Boston Halloween

Besides living in the self-proclaimed Witch City, yet another aspect of my tortured relationship with Halloween is my birthday, which falls a few days before and inevitably gets colored (darkened) by the proximity. It’s not quite as bad as having a Christmas birthday, but close, especially for me. There’s generally a big storm on my big day too–but not this year, thank goodness. This year we have family in town to celebrate their first Salem Halloween, but there was no way I was going to be their guide, so I left them to my husband and fled to Boston for the day. I went to the Museum of Fine Arts for the William Merritt Chase and Della Robbia exhibitions (the women!), then to the Antiquarian Book Show  (the prices!) at the Hynes Convention Center, and then I just walked around the Back Bay and Beacon Hill, as the weather got progressively warmer over the day. Oddly enough, I found myself enjoying the Halloween decorations on the stately brownstones and townhouses: very creative and such a contrast to the architecture! Maybe I like Halloween after all (just not in Salem).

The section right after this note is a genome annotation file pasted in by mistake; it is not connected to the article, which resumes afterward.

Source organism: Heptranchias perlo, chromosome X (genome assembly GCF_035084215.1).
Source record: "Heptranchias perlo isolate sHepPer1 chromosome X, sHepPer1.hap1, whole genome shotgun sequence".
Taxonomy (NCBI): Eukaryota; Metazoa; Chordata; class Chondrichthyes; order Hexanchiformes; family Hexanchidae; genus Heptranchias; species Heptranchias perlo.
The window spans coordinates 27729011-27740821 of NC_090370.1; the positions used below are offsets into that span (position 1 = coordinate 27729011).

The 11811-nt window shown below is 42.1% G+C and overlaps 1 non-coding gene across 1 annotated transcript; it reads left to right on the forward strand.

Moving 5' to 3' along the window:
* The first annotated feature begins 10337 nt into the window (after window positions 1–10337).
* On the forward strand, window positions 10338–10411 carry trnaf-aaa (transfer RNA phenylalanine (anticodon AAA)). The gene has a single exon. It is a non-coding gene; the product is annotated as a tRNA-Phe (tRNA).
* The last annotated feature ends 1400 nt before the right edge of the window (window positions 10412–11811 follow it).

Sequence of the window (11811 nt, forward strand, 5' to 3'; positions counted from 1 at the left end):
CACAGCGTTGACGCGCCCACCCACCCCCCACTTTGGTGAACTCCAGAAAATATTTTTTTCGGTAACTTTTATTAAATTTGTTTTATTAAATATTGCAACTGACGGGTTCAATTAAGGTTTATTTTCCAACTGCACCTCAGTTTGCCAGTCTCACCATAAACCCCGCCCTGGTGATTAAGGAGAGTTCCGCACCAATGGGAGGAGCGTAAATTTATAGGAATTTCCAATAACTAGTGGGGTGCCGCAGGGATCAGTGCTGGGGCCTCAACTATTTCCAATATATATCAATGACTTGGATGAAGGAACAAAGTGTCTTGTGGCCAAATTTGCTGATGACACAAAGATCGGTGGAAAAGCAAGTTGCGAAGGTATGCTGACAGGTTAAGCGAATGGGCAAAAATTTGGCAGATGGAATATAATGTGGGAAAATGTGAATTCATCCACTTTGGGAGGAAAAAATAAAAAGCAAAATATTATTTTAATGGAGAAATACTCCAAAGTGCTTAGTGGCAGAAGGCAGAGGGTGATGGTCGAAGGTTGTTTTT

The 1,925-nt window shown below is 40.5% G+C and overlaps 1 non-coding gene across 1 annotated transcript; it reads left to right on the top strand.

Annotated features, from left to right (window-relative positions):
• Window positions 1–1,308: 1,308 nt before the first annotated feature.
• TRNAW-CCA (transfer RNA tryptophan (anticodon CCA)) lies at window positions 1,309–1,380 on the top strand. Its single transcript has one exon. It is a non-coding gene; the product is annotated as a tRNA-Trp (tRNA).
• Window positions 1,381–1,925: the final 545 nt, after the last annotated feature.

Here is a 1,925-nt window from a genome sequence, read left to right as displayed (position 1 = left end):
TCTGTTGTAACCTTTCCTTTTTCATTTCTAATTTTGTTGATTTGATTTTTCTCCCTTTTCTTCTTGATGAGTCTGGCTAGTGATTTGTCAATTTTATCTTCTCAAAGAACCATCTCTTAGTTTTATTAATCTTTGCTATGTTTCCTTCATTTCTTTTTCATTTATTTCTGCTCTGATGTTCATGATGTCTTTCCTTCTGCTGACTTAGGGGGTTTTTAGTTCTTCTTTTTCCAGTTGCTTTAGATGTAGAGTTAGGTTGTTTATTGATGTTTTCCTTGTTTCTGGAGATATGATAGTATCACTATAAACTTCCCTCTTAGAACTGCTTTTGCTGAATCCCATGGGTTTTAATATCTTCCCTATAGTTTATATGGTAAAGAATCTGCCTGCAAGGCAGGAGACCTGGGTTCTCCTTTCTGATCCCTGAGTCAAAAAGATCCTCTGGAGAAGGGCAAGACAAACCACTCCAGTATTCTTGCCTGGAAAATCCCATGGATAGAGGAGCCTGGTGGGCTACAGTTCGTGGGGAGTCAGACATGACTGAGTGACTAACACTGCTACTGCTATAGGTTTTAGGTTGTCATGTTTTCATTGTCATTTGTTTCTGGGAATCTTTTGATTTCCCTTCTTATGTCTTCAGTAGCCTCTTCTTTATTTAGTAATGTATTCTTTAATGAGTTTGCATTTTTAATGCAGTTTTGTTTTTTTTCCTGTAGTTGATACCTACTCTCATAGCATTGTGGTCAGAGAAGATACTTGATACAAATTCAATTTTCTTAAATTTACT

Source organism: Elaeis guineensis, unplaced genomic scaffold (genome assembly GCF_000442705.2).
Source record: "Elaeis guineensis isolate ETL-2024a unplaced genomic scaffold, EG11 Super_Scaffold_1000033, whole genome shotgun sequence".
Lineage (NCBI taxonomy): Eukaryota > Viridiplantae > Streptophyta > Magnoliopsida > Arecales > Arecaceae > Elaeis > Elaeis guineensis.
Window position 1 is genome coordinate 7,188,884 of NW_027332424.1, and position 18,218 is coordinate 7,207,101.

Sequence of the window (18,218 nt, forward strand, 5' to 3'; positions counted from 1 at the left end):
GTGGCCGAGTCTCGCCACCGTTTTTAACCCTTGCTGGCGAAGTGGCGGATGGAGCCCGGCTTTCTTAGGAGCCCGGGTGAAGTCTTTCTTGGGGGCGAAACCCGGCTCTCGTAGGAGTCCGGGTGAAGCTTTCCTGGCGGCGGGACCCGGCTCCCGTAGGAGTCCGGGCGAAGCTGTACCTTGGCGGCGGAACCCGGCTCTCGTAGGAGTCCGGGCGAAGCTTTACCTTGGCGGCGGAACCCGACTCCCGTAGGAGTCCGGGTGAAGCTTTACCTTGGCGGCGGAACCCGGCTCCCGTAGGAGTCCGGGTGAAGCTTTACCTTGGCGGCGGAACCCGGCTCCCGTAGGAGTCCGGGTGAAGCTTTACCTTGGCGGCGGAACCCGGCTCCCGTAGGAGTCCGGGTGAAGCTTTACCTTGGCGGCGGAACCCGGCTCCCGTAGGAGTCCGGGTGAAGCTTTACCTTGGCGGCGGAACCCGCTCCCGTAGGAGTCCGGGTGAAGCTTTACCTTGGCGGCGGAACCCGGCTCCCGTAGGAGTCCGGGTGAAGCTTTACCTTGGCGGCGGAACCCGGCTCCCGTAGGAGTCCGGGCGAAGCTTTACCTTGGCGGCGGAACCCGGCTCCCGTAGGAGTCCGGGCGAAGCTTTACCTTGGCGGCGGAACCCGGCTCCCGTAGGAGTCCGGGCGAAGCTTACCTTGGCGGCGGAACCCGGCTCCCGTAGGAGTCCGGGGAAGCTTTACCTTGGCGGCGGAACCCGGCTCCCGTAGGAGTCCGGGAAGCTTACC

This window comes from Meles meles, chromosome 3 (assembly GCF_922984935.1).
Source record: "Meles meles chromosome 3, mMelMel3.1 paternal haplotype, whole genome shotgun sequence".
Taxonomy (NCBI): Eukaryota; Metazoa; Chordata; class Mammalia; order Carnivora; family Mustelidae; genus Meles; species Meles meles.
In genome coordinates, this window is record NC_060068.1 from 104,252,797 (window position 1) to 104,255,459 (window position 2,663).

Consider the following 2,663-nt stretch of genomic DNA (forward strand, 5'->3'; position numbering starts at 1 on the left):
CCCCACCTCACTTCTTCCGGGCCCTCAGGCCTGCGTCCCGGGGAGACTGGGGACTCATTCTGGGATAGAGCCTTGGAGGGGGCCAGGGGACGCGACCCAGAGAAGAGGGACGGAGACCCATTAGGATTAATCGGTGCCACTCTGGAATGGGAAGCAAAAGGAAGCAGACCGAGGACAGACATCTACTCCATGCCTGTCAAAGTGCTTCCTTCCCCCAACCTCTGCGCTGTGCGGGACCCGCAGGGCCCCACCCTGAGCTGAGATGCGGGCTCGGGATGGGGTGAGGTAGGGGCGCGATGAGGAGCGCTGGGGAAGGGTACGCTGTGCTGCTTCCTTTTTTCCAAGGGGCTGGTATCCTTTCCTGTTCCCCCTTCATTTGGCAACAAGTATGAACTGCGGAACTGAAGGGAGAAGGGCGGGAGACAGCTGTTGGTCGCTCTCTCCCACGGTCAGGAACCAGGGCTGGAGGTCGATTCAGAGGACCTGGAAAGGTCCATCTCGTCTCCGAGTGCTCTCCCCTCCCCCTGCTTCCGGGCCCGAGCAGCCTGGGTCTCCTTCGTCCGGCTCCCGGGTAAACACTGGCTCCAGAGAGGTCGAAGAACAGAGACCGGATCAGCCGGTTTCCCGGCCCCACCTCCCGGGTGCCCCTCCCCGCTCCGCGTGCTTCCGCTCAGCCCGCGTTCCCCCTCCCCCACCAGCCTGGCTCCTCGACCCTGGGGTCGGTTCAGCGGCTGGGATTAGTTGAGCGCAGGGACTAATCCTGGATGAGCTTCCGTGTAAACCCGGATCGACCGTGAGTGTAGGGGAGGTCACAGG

Back Bay:

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Just one book from the show at the Hynes in keeping with the theme: next post I’m going to write about a beautiful ($45,000) incunabulum I had never heard of before (if I can find out enough about it).

Beacon Hill: who knew that Louisburg Square was Halloween central? This first house was amazing.